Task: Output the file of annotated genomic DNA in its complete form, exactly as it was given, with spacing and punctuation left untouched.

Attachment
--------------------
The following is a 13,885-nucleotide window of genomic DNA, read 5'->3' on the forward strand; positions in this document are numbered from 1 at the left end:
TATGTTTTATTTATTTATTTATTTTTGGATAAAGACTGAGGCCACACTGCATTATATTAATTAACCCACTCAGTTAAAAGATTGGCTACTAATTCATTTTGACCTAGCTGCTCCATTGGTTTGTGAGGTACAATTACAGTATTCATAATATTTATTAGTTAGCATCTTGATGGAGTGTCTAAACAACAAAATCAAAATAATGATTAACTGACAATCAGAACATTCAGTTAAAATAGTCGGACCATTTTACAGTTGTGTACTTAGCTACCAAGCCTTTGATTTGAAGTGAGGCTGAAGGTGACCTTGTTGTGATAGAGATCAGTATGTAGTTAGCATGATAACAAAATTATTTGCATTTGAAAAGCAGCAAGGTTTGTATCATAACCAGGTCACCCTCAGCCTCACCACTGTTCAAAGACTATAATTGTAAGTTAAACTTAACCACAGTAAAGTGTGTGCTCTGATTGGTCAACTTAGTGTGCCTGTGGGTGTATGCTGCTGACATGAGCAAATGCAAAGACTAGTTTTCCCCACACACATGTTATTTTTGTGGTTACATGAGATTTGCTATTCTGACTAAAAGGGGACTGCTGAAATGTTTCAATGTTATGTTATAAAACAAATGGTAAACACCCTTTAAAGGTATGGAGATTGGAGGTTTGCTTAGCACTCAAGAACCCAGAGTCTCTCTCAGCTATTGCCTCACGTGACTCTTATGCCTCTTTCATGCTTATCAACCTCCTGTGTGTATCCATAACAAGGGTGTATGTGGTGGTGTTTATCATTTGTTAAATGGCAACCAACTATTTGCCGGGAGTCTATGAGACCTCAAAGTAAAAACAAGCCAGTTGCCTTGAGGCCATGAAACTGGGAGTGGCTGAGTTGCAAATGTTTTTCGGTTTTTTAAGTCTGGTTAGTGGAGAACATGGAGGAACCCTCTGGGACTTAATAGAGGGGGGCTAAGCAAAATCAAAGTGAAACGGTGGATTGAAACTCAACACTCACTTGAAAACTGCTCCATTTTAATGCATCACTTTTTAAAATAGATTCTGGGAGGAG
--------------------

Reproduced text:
The following is a 13,885-nucleotide window of genomic DNA, read 5'->3' on the forward strand; positions in this document are numbered from 1 at the left end:
TATGTTTTATTTATTTATTTATTTTTGGATAAAGACTGAGGCCACACTGCATTATATTAATTAACCCACTCAGTTAAAAGATTGGCTACTAATTCATTTTGACCTAGCTGCTCCATTGGTTTGTGAGGTACAATTACAGTATTCATAATATTTATTAGTTAGCATCTTGATGGAGTGTCTAAACAACAAAATCAAAATAATGATTAACTGACAATCAGAACATTCAGTTAAAATAGTCGGACCATTTTACAGTTGTGTACTTAGCTACCAAGCCTTTGATTTGAAGTGAGGCTGAAGGTGACCTTGTTGTGATAGAGATCAGTATGTAGTTAGCATGATAACAAAATTATTTGCATTTGAAAAGCAGCAAGGTTTGTATCATAACCAGGTCACCCTCAGCCTCACCACTGTTCAAAGACTATAATTGTAAGTTAAACTTAACCACAGTAAAGTGTGTGCTCTGATTGGTCAACTTAGTGTGCCTGTGGGTGTATGCTGCTGACATGAGCAAATGCAAAGACTAGTTTTCCCCACACACATGTTATTTTTGTGGTTACATGAGATTTGCTATTCTGACTAAAAGGGGACTGCTGAAATGTTTCAATGTTATGTTATAAAACAAATGGTAAACACCCTTTAAAGGTATGGAGATTGGAGGTTTGCTTAGCACTCAAGAACCCAGAGTCTCTCTCAGCTATTGCCTCACGTGACTCTTATGCCTCTTTCATGCTTATCAACCTCCTGTGTGTATCCATAACAAGGGTGTATGTGGTGGTGTTTATCATTTGTTAAATGGCAACCAACTATTTGCCGGGAGTCTATGAGACCTCAAAGTAAAAACAAGCCAGTTGCCTTGAGGCCATGAAACTGGGAGTGGCTGAGTTGCAAATGTTTTTCGGTTTTTTAAGTCTGGTTAGTGGAGAACATGGAGGAACCCTCTGGGACTTAATAGAGGGGGGCTAAGCAAAATCAAAGTGAAACGGTGGATTGAAACTCAACACTCACTTGAAAACTGCTCCATTTTAATGCATCACTTTTTAAAATAGATTCTGGGAGGAG